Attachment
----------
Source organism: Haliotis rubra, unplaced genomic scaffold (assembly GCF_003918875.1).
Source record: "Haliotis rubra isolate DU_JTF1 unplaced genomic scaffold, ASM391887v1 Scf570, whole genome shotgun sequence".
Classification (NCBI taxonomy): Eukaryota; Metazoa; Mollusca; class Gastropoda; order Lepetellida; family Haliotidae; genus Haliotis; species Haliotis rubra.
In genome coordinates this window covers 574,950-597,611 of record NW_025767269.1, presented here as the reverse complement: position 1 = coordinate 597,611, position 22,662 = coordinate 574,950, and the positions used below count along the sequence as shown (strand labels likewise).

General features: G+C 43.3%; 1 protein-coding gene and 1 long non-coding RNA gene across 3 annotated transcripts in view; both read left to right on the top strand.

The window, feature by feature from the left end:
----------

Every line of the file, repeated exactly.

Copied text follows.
Source organism: Haliotis rubra, unplaced genomic scaffold (assembly GCF_003918875.1).
Source record: "Haliotis rubra isolate DU_JTF1 unplaced genomic scaffold, ASM391887v1 Scf570, whole genome shotgun sequence".
Classification (NCBI taxonomy): Eukaryota; Metazoa; Mollusca; class Gastropoda; order Lepetellida; family Haliotidae; genus Haliotis; species Haliotis rubra.
In genome coordinates this window covers 574,950-597,611 of record NW_025767269.1, presented here as the reverse complement: position 1 = coordinate 597,611, position 22,662 = coordinate 574,950, and the positions used below count along the sequence as shown (strand labels likewise).

General features: G+C 43.3%; 1 protein-coding gene and 1 long non-coding RNA gene across 3 annotated transcripts in view; both read left to right on the top strand.

The window, feature by feature from the left end: